applies in the labor law context therefore does not apply here, as the agreements to
provide retiree health benefits are outside the scope of the agreements to arbitrate. We
hold that the parties did not agree to arbitrate this dispute and that the District Court
erred in granting summary judgment to the Union and ordering arbitration of Crown's
unilateral modification of pre-2002 retiree health plans.
This brings us to Crown's claims for declaratory judgment under LMRA and
ERISA, the dismissal of which Crown also appeals. In resolving the question of
arbitrability, we have held as a matter of law that there are no contractual agreements
to vest retiree health benefits to be found in any of the relevant Master Agreements
in this case. Under ERISA, vesting of welfare (such as health) benefitsunlike
pension benefitsis not statutory, so "[a]n employer offering welfare benefits may
unilaterally modify or terminate benefits at the employer's discretion, so long as the
employer has not contracted an agreement to the contrary." Hughes v. 3M Retiree
Med. Plan, 281 F.3d 786, 790 (8th Cir. 2002). Because the benefits are not vested by
contract, Crown did not violate the terms of either the expired Master Agreements or
ERISA by unilaterally modifying the retiree health plans.
Our legal conclusions would "continue to govern the same issues" in the
District Court if we were to reverse the dismissals of Crown's declaratory judgment
claims and remand for decisions on the merits. Arizona v. California, 460 U.S. 605,
618 (1983). Because it is "implicitly settled" that Crown may unilaterally modify the
retiree health plans at any time, the District Court would be foreclosedeven if we
were to reverse the dismissals and remand for decisions on the meritsby the law of
the case from declaring that Crown's unilateral modification of the plans violated
either the expired Master Agreements or ERISA. Jones v. United States, 255 F.3d
507, 510 (8th Cir. 2001) ("All issues decided by an appellate court become the law of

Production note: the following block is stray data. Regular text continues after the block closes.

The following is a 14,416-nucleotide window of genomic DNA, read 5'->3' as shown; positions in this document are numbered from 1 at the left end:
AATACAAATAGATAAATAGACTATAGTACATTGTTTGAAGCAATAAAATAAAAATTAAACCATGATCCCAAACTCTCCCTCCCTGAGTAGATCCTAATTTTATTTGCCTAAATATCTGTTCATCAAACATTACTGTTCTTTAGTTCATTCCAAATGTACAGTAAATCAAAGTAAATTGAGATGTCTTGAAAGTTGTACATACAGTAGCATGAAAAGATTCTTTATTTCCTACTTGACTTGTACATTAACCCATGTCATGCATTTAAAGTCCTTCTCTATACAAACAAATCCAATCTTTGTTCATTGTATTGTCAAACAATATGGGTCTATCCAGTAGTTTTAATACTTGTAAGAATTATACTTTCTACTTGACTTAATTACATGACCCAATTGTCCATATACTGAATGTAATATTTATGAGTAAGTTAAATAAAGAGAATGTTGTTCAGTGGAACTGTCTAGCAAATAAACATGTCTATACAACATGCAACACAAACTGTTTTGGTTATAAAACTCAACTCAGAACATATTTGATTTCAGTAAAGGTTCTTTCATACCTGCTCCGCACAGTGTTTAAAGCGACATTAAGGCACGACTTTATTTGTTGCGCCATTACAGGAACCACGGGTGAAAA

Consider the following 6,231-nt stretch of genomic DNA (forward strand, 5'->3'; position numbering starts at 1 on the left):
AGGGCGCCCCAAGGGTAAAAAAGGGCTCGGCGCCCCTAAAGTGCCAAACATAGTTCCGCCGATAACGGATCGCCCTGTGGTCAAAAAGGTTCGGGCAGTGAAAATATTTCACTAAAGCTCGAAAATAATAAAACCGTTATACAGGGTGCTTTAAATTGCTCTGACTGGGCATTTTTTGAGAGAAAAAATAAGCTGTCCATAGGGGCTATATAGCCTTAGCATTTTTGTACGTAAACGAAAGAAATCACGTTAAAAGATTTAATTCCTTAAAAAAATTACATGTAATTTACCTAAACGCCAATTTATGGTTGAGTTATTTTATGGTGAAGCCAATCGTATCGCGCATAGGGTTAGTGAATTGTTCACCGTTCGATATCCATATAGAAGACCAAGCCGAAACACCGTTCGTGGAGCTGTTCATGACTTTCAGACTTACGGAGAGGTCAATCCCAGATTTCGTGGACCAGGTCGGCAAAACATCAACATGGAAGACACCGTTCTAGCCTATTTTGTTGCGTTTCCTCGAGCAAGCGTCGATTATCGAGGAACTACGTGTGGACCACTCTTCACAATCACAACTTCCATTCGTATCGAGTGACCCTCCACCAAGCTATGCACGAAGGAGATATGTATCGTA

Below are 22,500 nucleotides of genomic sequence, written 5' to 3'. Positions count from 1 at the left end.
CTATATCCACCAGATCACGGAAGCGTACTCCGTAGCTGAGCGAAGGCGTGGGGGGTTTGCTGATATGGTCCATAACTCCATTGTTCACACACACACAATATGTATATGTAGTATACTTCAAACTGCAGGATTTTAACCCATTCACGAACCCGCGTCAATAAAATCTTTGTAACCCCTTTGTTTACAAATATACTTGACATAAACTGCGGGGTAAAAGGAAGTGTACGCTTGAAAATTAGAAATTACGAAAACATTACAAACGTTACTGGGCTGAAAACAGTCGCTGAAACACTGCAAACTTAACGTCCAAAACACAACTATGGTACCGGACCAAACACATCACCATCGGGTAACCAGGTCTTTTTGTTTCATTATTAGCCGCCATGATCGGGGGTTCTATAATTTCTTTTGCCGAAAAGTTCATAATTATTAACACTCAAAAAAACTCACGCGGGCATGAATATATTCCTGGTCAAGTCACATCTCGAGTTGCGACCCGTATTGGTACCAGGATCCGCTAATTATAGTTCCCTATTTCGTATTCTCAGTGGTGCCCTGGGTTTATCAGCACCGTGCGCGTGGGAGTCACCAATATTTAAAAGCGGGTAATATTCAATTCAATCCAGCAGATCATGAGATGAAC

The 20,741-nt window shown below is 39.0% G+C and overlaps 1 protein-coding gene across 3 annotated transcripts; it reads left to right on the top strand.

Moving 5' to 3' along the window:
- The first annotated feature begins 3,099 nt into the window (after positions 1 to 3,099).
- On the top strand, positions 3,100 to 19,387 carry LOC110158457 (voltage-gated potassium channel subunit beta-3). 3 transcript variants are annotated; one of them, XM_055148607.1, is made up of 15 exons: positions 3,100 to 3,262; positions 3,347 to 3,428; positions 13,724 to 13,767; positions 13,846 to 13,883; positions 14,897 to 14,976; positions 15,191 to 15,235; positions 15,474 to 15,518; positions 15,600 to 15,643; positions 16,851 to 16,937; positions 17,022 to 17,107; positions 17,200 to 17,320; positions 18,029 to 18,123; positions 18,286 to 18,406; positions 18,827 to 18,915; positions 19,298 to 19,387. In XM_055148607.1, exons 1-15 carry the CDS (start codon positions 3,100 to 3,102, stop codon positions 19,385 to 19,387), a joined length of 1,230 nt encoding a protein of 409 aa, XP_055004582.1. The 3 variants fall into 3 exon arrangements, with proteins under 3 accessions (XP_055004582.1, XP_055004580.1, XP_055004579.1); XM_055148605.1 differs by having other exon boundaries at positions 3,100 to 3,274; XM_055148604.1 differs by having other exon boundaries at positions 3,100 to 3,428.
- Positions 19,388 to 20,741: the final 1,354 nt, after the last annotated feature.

the case. This rule extends not only to actual holdings but also to all issues implicitly
settled in prior rulings." (citation omitted)). Determining whether the District Court
abused its discretion in dismissing the LMRA declaratory judgment count under 28
U.S.C. 2201(a) or whether the court erred in dismissing the ERISA declaratory
judgment action for failure to state a claim would change nothing. "When the
affirmance or reversal of an order made in the course of the proceeding would make
no difference in respect of the controversy on the merits, the appellate court will not
determine whether it was decided erroneously . . . ." Chicago Great W. Ry. Co. v.
Beecher, 150 F.2d 394, 398 (8th Cir. 1945), cert. denied, 326 U.S. 781 (1946). As
explained above, before we could resolve the arbitrability issue, we first had to decide
the vesting issue. Our decision that the retiree health benefits did not vest before the
Master Agreements expired now makes it impossible for us to grant any further relief
on Crown's additional issues on appeal, regardless of how we might decide them.
The summary judgment of the District Court is reversed and the case is
remanded with instructions to enter summary judgment for Crown on the question of
arbitrability. The claims on appeal regarding the District Court's dismissal of Crown's
declaratory judgment counts are dismissed.